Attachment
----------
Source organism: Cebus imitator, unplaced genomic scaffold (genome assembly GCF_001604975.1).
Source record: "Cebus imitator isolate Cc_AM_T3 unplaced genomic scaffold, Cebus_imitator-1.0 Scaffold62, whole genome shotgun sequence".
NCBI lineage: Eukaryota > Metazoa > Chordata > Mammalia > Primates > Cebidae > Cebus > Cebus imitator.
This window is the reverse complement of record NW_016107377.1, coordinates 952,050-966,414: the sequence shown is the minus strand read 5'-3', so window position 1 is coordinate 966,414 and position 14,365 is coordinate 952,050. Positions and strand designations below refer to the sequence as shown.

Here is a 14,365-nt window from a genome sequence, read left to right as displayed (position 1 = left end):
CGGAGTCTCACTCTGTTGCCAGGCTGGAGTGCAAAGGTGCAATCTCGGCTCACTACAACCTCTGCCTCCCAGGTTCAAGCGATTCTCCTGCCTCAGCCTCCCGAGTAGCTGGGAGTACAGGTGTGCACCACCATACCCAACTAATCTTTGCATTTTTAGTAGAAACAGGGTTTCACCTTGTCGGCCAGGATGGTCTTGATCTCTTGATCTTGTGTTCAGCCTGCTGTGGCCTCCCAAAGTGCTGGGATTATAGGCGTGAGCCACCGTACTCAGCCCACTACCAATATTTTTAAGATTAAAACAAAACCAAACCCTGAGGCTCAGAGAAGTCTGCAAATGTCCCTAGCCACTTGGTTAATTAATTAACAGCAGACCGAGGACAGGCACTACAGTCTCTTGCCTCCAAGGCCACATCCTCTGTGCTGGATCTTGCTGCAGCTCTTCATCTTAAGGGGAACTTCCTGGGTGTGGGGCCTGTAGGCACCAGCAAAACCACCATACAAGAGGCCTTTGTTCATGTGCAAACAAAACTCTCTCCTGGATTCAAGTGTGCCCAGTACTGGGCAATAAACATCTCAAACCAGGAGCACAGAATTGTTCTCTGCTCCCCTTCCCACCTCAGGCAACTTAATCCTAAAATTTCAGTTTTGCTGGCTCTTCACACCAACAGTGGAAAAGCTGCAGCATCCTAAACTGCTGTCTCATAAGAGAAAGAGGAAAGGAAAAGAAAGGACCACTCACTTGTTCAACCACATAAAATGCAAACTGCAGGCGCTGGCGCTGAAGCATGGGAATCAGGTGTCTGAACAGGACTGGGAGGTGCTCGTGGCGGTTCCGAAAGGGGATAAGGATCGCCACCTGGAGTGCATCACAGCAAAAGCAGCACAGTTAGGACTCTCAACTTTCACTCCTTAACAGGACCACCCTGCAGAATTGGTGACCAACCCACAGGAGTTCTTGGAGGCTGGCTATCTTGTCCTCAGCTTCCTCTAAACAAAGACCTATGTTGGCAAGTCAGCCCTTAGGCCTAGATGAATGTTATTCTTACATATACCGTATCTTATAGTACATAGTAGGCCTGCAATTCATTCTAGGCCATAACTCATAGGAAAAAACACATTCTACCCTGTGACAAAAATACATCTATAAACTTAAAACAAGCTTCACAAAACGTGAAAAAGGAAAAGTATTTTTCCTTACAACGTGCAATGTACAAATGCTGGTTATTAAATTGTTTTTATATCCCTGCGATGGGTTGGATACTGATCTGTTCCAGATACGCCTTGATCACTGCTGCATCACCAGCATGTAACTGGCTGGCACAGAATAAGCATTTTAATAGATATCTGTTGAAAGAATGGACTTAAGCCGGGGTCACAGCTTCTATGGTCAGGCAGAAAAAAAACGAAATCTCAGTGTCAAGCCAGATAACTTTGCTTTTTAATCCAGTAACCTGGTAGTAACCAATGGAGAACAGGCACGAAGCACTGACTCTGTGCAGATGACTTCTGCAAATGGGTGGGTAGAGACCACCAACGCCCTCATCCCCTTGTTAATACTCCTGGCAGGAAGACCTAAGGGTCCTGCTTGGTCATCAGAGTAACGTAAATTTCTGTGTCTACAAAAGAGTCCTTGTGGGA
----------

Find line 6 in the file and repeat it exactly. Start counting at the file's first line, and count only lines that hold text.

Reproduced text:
CGGAGTCTCACTCTGTTGCCAGGCTGGAGTGCAAAGGTGCAATCTCGGCTCACTACAACCTCTGCCTCCCAGGTTCAAGCGATTCTCCTGCCTCAGCCTCCCGAGTAGCTGGGAGTACAGGTGTGCACCACCATACCCAACTAATCTTTGCATTTTTAGTAGAAACAGGGTTTCACCTTGTCGGCCAGGATGGTCTTGATCTCTTGATCTTGTGTTCAGCCTGCTGTGGCCTCCCAAAGTGCTGGGATTATAGGCGTGAGCCACCGTACTCAGCCCACTACCAATATTTTTAAGATTAAAACAAAACCAAACCCTGAGGCTCAGAGAAGTCTGCAAATGTCCCTAGCCACTTGGTTAATTAATTAACAGCAGACCGAGGACAGGCACTACAGTCTCTTGCCTCCAAGGCCACATCCTCTGTGCTGGATCTTGCTGCAGCTCTTCATCTTAAGGGGAACTTCCTGGGTGTGGGGCCTGTAGGCACCAGCAAAACCACCATACAAGAGGCCTTTGTTCATGTGCAAACAAAACTCTCTCCTGGATTCAAGTGTGCCCAGTACTGGGCAATAAACATCTCAAACCAGGAGCACAGAATTGTTCTCTGCTCCCCTTCCCACCTCAGGCAACTTAATCCTAAAATTTCAGTTTTGCTGGCTCTTCACACCAACAGTGGAAAAGCTGCAGCATCCTAAACTGCTGTCTCATAAGAGAAAGAGGAAAGGAAAAGAAAGGACCACTCACTTGTTCAACCACATAAAATGCAAACTGCAGGCGCTGGCGCTGAAGCATGGGAATCAGGTGTCTGAACAGGACTGGGAGGTGCTCGTGGCGGTTCCGAAAGGGGATAAGGATCGCCACCTGGAGTGCATCACAGCAAAAGCAGCACAGTTAGGACTCTCAACTTTCACTCCTTAACAGGACCACCCTGCAGAATTGGTGACCAACCCACAGGAGTTCTTGGAGGCTGGCTATCTTGTCCTCAGCTTCCTCTAAACAAAGACCTATGTTGGCAAGTCAGCCCTTAGGCCTAGATGAATGTTATTCTTACATATACCGTATCTTATAGTACATAGTAGGCCTGCAATTCATTCTAGGCCATAACTCATAGGAAAAAACACATTCTACCCTGTGACAAAAATACATCTATAAACTTAAAACAAGCTTCACAAAACGTGAAAAAGGAAAAGTATTTTTCCTTACAACGTGCAATGTACAAATGCTGGTTATTAAATTGTTTTTATATCCCTGCGATGGGTTGGATACTGATCTGTTCCAGATACGCCTTGATCACTGCTGCATCACCAGCATGTAACTGGCTGGCACAGAATAAGCATTTTAATAGATATCTGTTGAAAGAATGGACTTAAGCCGGGGTCACAGCTTCTATGGTCAGGCAGAAAAAAAACGAAATCTCAGTGTCAAGCCAGATAACTTTGCTTTTTAATCCAGTAACCTGGTAGTAACCAATGGAGAACAGGCACGAAGCACTGACTCTGTGCAGATGACTTCTGCAAATGGGTGGGTAGAGACCACCAACGCCCTCATCCCCTTGTTAATACTCCTGGCAGGAAGACCTAAGGGTCCTGCTTGGTCATCAGAGTAACGTAAATTTCTGTGTCTACAAAAGAGTCCTTGTGGGA